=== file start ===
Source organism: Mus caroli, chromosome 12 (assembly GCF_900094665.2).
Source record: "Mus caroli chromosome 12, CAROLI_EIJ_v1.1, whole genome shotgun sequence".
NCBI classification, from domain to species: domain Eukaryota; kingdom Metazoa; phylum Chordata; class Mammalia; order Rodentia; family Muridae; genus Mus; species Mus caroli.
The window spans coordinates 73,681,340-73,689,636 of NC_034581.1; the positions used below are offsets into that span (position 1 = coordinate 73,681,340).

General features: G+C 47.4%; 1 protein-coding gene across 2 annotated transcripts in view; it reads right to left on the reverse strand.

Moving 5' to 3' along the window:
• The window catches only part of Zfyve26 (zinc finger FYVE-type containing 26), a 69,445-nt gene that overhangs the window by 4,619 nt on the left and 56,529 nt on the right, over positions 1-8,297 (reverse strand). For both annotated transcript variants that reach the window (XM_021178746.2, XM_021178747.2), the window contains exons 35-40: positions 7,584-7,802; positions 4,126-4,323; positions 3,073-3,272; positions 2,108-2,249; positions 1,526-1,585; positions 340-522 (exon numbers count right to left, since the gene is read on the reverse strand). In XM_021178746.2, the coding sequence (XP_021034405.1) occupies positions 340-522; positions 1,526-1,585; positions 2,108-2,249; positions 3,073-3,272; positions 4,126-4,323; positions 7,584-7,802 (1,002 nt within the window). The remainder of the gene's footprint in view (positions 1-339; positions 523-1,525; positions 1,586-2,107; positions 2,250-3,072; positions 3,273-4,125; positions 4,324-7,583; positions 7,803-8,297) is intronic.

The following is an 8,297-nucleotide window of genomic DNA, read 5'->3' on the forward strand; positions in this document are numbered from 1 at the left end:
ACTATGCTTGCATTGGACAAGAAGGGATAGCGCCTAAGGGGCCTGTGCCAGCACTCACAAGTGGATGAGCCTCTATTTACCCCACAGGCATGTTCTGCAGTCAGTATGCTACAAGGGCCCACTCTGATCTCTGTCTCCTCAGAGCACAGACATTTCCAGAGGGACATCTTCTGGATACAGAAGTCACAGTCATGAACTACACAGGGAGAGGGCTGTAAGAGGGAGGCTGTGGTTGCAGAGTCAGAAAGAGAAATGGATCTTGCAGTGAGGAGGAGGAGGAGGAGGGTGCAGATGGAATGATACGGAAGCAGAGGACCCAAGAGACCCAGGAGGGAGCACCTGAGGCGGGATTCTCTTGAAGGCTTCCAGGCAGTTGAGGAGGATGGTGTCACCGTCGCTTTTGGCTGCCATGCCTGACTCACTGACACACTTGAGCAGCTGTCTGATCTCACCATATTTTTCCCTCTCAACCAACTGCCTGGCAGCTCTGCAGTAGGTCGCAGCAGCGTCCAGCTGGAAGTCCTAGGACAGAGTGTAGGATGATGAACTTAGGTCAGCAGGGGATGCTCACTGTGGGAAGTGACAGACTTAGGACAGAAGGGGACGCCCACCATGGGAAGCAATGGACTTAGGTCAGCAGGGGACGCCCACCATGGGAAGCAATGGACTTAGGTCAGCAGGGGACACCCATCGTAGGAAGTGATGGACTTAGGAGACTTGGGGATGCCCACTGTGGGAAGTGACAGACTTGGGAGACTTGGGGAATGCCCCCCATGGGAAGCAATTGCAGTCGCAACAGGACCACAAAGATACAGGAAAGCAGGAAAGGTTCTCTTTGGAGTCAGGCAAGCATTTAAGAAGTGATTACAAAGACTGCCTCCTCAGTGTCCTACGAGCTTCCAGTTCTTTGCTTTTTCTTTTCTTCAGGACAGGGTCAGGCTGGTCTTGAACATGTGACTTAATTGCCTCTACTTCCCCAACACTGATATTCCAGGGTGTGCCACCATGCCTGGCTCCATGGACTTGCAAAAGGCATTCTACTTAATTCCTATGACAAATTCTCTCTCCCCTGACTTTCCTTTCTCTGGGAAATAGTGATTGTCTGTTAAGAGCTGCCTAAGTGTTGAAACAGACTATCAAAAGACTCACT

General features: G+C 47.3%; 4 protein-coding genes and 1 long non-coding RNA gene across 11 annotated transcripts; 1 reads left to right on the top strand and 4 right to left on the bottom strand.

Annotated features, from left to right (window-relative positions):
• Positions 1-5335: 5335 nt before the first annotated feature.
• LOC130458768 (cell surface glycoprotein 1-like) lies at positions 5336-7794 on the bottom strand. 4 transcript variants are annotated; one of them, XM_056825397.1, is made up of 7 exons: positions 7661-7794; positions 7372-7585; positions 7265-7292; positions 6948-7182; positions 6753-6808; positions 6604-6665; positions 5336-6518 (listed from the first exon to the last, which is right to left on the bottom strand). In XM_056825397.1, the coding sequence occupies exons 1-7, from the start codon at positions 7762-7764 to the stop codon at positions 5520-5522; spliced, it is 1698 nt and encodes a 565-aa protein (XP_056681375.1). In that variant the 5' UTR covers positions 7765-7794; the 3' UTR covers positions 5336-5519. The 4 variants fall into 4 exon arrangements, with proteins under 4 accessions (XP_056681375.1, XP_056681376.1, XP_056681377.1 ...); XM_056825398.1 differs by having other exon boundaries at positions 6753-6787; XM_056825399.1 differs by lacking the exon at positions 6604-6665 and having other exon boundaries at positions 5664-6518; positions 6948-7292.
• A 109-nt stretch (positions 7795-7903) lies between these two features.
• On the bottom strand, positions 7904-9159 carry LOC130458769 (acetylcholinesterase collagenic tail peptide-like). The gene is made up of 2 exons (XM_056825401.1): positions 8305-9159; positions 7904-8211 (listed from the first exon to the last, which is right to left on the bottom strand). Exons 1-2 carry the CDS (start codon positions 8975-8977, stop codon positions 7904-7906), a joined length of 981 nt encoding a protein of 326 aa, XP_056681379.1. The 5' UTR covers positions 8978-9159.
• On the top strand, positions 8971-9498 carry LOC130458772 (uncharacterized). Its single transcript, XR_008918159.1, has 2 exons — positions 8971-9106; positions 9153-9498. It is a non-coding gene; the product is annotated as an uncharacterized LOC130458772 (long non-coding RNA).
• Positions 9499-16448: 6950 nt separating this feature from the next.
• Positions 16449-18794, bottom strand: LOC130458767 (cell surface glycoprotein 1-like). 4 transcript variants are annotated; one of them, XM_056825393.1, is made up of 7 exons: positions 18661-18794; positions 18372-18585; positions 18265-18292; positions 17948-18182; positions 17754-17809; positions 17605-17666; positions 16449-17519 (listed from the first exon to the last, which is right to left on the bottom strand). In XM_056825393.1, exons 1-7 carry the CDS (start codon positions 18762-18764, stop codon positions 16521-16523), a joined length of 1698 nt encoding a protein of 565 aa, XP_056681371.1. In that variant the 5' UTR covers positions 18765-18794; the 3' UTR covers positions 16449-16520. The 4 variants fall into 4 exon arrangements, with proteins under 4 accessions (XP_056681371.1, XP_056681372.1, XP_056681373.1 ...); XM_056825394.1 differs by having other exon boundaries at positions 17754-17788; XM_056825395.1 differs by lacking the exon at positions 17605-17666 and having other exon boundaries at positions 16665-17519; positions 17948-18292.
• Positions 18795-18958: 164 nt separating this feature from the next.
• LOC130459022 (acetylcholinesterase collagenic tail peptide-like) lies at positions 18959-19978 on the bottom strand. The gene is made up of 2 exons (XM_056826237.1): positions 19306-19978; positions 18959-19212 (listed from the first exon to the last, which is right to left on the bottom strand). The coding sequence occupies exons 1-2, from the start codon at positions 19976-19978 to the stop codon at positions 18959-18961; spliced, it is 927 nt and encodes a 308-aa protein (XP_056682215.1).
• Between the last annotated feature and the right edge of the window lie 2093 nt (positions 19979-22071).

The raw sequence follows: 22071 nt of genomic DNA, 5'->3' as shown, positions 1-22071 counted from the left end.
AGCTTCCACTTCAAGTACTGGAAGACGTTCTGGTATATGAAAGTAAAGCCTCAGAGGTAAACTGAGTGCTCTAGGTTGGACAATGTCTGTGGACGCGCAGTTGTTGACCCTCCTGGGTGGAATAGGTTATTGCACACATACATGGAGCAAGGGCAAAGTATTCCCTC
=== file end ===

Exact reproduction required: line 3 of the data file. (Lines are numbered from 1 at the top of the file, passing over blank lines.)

NCBI classification, from domain to species: domain Eukaryota; kingdom Metazoa; phylum Chordata; class Mammalia; order Rodentia; family Muridae; genus Mus; species Mus caroli.